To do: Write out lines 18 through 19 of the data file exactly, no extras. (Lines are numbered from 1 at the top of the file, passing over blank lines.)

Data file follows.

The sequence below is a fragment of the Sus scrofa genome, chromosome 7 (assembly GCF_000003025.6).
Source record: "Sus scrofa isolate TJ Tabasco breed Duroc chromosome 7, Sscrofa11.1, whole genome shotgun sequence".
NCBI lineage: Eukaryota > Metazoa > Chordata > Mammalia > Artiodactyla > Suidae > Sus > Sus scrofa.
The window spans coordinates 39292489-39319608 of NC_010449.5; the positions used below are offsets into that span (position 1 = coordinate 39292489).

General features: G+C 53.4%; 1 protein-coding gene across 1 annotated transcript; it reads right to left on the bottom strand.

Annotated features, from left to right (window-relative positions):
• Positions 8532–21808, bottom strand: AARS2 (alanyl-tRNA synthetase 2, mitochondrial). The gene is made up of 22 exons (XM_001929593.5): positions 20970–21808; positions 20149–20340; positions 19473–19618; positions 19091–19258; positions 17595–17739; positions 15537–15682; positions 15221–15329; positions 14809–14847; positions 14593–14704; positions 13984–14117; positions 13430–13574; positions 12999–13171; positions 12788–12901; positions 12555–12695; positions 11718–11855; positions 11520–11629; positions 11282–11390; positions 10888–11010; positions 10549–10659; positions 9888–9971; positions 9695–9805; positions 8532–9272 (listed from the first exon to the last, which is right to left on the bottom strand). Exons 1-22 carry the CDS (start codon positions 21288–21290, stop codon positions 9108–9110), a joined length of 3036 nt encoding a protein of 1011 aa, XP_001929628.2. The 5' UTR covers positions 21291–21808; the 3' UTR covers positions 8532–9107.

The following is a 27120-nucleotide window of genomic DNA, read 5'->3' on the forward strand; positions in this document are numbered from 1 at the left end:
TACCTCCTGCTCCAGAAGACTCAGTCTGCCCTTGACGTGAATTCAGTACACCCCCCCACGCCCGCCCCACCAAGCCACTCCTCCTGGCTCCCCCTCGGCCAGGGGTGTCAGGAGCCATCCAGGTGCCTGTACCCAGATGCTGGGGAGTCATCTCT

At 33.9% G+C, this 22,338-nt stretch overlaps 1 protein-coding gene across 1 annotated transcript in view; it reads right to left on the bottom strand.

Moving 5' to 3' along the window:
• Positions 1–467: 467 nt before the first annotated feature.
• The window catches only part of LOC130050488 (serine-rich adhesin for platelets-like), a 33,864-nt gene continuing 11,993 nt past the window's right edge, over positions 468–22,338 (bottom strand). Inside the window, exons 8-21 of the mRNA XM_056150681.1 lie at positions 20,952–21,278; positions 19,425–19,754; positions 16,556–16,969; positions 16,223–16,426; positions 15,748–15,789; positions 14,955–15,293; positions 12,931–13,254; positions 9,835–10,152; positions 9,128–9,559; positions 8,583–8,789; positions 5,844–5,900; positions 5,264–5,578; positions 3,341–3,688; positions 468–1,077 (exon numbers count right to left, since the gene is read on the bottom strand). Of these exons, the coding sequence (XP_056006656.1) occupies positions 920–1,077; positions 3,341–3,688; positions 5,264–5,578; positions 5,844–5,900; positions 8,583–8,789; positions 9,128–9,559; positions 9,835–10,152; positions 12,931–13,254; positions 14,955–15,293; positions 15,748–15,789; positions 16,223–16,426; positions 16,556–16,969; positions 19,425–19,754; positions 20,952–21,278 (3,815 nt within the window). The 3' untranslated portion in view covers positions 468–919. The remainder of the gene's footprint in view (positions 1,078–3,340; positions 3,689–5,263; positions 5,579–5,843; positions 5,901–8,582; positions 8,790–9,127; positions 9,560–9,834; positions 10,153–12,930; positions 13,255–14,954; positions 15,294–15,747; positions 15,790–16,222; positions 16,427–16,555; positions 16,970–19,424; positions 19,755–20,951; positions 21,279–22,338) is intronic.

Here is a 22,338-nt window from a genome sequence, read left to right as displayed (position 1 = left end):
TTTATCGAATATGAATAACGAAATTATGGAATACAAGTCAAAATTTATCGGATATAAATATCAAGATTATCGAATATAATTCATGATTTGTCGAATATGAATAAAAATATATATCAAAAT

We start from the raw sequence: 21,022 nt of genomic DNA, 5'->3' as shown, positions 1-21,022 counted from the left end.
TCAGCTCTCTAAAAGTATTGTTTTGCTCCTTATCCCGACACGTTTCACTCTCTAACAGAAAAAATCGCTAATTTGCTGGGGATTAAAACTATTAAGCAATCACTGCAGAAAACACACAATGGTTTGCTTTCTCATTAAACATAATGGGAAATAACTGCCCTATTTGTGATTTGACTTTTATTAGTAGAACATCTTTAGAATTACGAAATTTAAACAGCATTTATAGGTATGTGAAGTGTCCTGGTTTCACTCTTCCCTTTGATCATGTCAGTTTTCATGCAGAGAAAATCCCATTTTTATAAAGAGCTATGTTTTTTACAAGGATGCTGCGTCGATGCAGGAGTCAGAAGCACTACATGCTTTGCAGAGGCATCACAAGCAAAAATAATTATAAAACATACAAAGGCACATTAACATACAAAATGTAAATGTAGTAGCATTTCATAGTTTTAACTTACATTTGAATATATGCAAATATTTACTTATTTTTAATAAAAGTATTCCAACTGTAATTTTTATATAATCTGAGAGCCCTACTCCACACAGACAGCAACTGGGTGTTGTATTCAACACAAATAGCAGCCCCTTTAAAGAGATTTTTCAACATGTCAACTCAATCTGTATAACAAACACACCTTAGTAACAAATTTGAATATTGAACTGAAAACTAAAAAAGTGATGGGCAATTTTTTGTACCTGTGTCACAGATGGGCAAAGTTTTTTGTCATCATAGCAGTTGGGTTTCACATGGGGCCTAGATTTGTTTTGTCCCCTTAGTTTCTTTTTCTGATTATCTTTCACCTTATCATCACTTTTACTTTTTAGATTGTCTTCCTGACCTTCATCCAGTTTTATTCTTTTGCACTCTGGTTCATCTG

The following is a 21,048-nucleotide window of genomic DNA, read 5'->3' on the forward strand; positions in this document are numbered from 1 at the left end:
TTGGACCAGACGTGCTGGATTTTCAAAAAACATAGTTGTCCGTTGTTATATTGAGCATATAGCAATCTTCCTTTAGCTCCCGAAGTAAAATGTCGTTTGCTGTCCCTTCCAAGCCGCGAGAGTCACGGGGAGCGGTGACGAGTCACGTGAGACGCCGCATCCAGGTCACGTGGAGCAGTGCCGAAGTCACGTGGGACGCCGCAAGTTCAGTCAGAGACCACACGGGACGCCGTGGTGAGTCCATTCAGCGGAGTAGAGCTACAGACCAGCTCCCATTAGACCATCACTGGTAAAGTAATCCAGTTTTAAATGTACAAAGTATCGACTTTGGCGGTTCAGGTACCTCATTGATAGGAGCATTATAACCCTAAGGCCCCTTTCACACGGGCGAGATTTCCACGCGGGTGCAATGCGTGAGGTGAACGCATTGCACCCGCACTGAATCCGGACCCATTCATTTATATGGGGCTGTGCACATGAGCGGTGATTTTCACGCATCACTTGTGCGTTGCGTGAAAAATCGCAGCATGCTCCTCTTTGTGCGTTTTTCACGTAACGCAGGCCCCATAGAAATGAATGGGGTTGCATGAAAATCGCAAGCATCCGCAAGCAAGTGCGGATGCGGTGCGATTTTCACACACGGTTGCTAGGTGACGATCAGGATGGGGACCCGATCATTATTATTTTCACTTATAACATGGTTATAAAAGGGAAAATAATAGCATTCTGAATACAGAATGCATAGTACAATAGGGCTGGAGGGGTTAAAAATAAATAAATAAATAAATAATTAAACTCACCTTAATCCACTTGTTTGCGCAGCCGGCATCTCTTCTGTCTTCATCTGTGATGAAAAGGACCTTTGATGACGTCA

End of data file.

The following is a 21,048-nucleotide window of genomic DNA, read 5'->3' on the forward strand; positions in this document are numbered from 1 at the left end:
TTGGACCAGACGTGCTGGATTTTCAAAAAACATAGTTGTCCGTTGTTATATTGAGCATATAGCAATCTTCCTTTAGCTCCCGAAGTAAAATGTCGTTTGCTGTCCCTTCCAAGCCGCGAGAGTCACGGGGAGCGGTGACGAGTCACGTGAGACGCCGCATCCAGGTCACGTGGAGCAGTGCCGAAGTCACGTGGGACGCCGCAAGTTCAGTCAGAGACCACACGGGACGCCGTGGTGAGTCCATTCAGCGGAGTAGAGCTACAGACCAGCTCCCATTAGACCATCACTGGTAAAGTAATCCAGTTTTAAATGTACAAAGTATCGACTTTGGCGGTTCAGGTACCTCATTGATAGGAGCATTATAACCCTAAGGCCCCTTTCACACGGGCGAGATTTCCACGCGGGTGCAATGCGTGAGGTGAACGCATTGCACCCGCACTGAATCCGGACCCATTCATTTATATGGGGCTGTGCACATGAGCGGTGATTTTCACGCATCACTTGTGCGTTGCGTGAAAAATCGCAGCATGCTCCTCTTTGTGCGTTTTTCACGTAACGCAGGCCCCATAGAAATGAATGGGGTTGCATGAAAATCGCAAGCATCCGCAAGCAAGTGCGGATGCGGTGCGATTTTCACACACGGTTGCTAGGTGACGATCAGGATGGGGACCCGATCATTATTATTTTCACTTATAACATGGTTATAAAAGGGAAAATAATAGCATTCTGAATACAGAATGCATAGTACAATAGGGCTGGAGGGGTTAAAAATAAATAAATAAATAAATAATTAAACTCACCTTAATCCACTTGTTTGCGCAGCCGGCATCTCTTCTGTCTTCATCTGTGATGAAAAGGACCTTTGATGACGTCA